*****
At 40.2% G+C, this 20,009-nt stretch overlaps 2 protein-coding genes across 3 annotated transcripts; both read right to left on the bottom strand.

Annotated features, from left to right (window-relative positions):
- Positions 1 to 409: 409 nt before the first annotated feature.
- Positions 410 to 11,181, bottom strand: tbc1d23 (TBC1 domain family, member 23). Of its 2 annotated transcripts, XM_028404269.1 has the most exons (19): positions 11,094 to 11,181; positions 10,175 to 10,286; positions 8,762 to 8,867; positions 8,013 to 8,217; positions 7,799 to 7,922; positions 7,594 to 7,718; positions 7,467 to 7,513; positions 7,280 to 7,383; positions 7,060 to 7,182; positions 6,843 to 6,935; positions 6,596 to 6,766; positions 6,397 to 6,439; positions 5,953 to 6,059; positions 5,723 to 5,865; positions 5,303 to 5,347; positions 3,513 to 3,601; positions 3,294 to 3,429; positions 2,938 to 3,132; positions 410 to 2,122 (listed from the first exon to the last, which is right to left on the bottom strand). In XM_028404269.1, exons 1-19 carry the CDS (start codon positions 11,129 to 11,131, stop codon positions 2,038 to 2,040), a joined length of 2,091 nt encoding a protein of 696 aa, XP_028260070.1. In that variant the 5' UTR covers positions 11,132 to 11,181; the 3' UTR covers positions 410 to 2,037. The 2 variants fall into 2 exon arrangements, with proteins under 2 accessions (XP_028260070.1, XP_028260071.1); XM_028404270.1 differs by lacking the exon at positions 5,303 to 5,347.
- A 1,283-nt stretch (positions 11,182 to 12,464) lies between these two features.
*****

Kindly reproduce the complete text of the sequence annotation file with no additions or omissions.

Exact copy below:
At 40.2% G+C, this 20,009-nt stretch overlaps 2 protein-coding genes across 3 annotated transcripts; both read right to left on the bottom strand.

Annotated features, from left to right (window-relative positions):
- Positions 1 to 409: 409 nt before the first annotated feature.
- Positions 410 to 11,181, bottom strand: tbc1d23 (TBC1 domain family, member 23). Of its 2 annotated transcripts, XM_028404269.1 has the most exons (19): positions 11,094 to 11,181; positions 10,175 to 10,286; positions 8,762 to 8,867; positions 8,013 to 8,217; positions 7,799 to 7,922; positions 7,594 to 7,718; positions 7,467 to 7,513; positions 7,280 to 7,383; positions 7,060 to 7,182; positions 6,843 to 6,935; positions 6,596 to 6,766; positions 6,397 to 6,439; positions 5,953 to 6,059; positions 5,723 to 5,865; positions 5,303 to 5,347; positions 3,513 to 3,601; positions 3,294 to 3,429; positions 2,938 to 3,132; positions 410 to 2,122 (listed from the first exon to the last, which is right to left on the bottom strand). In XM_028404269.1, exons 1-19 carry the CDS (start codon positions 11,129 to 11,131, stop codon positions 2,038 to 2,040), a joined length of 2,091 nt encoding a protein of 696 aa, XP_028260070.1. In that variant the 5' UTR covers positions 11,132 to 11,181; the 3' UTR covers positions 410 to 2,037. The 2 variants fall into 2 exon arrangements, with proteins under 2 accessions (XP_028260070.1, XP_028260071.1); XM_028404270.1 differs by lacking the exon at positions 5,303 to 5,347.
- A 1,283-nt stretch (positions 11,182 to 12,464) lies between these two features.